Candidate resigns from BC Liberals after eugenics comments
VANCOUVER -- A BC Liberal candidate from the Fraser Valley has resigned from the party after making an inflammatory comment comparing free contraceptives to eugenics.
Laurie Throness, who is running for re-election in Chilliwack-Kent, made the remark while addressing the NDP's promise of free contraceptives during an all-candidates debate on Wednesday.
"It contains a whiff of the old eugenics thing where, you know, poor people shouldn't have babies," Throness said. "And so we can't force them to have contraception, so we'll give it to them for free."
The comments drew outcry online, and on Thursday BC Liberal leader Andrew Wilkinson said they were "not in keeping with the values of the BC Liberal party or my own values."
"Those statements about contraception were completely wrong," Wilkinson said. "I therefor accepted Laurie Throness's resignation as a candidate for the BC Liberal Party in the upcoming election, and we will move forward without him as a candidate."
Throness will remain on ballot
Though he is no longer officially the Liberal candidate for Chilliwack-Kent, Throness will still be on ballots in the riding.
A spokesperson for Elections BC confirmed to CTV News Vancouver that the deadline for a party to withdraw its endorsement of a candidate is the close of candidate nominations, which happened on Oct. 2.
Likewise, the deadline for a candidate to withdraw on their own is 48 hours before the start of advance voting, which began Thursday.
"Under the Election Act there is no way for his candidacy to be withdrawn at this stage of the election," Elections BC said in an email. "The Election Act does not require Mr. Throness to take down his campaign signs as a result of today’s announcement."
What happens if Throness wins re-election to the seat he has held since 2013 remains to be seen, but his resignation as a candidate means it's unlikely he would sit as a member of the Liberal caucus in the next B.C. legislature. He would most likely sit as an independent.
Throness was re-elected with more than 50 per cent of the votes in the riding in 2017, a comfortable 20 percentage points ahead of the NDP candidate, who placed second.
A controversial figure
Throness has been a lightning-rod for controversy in recent months, drawing criticism not only from his political opponents, but also from his fellow BC Liberal MLAs for his defence of a Christian magazine that published articles supporting so-called conversion therapy for homosexuality.
NDP candidate Selina Robinson shared the video of Throness' comments on Twitter before the candidate's resignation, asking, "What is it going to take for Wilkinson to fire him?"
Asked during a media appearance later in the day why he hadn't "fired" Throness, Wilkinson said doing so "proved to be unnecessary."
"When we spoke, he resigned voluntarily," the Liberal leader said.
"We have spent a considerable amount of time making it clear that we work with people of faith in this party and understand that there's a broad range of views in British Columbia on a number of issues," Wilkinson added. "But on this particular issue and with this particular candidate, things have reached a turning point."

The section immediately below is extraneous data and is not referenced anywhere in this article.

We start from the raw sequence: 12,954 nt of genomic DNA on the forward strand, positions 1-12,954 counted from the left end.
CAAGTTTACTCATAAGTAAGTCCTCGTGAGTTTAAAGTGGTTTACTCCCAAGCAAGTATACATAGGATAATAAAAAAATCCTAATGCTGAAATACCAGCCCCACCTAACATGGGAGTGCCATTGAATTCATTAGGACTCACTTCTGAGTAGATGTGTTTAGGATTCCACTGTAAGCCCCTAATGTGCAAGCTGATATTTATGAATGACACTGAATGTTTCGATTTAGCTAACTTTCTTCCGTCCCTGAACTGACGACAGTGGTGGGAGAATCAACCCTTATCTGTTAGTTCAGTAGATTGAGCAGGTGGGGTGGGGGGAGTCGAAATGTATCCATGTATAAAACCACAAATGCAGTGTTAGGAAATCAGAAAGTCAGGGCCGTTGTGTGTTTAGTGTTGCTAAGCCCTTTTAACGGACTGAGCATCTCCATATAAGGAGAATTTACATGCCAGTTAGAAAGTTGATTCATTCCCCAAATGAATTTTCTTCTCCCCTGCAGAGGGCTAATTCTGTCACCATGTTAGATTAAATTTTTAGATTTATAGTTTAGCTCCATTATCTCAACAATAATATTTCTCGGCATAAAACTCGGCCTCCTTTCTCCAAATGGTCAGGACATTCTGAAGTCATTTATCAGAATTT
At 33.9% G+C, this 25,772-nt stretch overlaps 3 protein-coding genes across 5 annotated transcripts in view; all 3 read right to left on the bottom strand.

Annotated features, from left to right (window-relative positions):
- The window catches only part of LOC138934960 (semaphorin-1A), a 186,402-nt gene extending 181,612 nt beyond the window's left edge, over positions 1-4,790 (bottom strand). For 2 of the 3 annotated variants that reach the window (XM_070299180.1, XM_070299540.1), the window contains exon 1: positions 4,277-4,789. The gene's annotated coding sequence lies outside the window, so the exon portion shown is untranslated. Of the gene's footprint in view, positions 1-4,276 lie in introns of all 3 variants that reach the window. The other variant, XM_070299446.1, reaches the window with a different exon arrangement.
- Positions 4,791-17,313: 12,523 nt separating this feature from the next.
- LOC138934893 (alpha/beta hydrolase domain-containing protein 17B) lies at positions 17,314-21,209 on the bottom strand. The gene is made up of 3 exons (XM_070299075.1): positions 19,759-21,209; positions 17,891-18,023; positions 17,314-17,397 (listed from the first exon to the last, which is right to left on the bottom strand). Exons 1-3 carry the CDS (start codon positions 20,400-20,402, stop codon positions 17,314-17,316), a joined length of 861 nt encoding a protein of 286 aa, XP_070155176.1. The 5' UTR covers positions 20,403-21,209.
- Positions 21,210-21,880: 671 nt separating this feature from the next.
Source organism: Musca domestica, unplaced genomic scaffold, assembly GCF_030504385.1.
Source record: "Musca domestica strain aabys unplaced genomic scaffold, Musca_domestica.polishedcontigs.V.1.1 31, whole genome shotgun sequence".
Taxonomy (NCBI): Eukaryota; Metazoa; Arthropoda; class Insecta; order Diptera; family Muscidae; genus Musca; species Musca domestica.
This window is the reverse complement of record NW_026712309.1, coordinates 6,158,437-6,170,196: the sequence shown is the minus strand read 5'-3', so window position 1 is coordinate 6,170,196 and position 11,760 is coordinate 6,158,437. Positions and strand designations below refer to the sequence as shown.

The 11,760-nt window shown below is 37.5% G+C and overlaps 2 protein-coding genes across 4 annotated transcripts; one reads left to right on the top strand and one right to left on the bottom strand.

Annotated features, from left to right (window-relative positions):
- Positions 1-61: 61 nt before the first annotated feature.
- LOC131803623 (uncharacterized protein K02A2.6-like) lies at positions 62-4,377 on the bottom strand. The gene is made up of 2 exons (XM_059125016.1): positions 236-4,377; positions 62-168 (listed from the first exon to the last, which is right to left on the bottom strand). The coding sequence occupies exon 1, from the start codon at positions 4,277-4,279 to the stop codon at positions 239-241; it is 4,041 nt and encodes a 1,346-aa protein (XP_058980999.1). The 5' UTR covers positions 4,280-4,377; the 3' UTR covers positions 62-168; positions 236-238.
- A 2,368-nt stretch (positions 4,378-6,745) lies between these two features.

BC Green Party leader Sonia Furstenau issued a statement criticizing Wilkinson's response to both the current controversy and previous ones involving Throness. She said the BC Liberal leader had showed "a lack of leadership."
"Andrew Wilkinson’s approach to this entire controversy sends entirely the wrong message," Furstenau said. "Only when the party was backed into a corner did they take the weakest of actions: accepting Laurie Throness’s resignation. He should have been expelled from the BC Liberal Party.”
Devon Black, a lawyer and co-founder of AccessBC, a campaign aimed at ensuring that contraception is available for free in British Columbia, said she found the candidate's comments "frustrating."
"It's frustrating to see someone who has been in a position to make decisions about women's health clearly not have an understanding of what it means to have a free choice to make reproductive decisions," Black told CTV News Vancouver. "It's also really frustrating to see Mr. Throness speaking as though he is an advocate for people in poverty when he is opposing a proposal that will save people thousands of dollars over the course of their lives."
The BC NDP has promised to ensure that prescription contraception, such as birth control pills and intrauterine devices, is covered under the province's medical services plan. Currently, vasectomies are covered, but prescription contraception is not.
Wilkinson said Thursday that he supports government providing free contraception to anyone who wants it, and that the BC Liberals would pursue such a policy if they win the election and form the province's next government.
Black said she was happy to hear of the Liberals' support for the policy.
"Studies show that almost everybody benefits from access to free contraception," Black said. "Obviously, people who can get pregnant benefit from being able to plan their own futures and take care of their own health, but their partners benefit from it as well. Their communities benefit from it because then you've got people who are in a better position to make decisions that are going to work within their families' financial needs."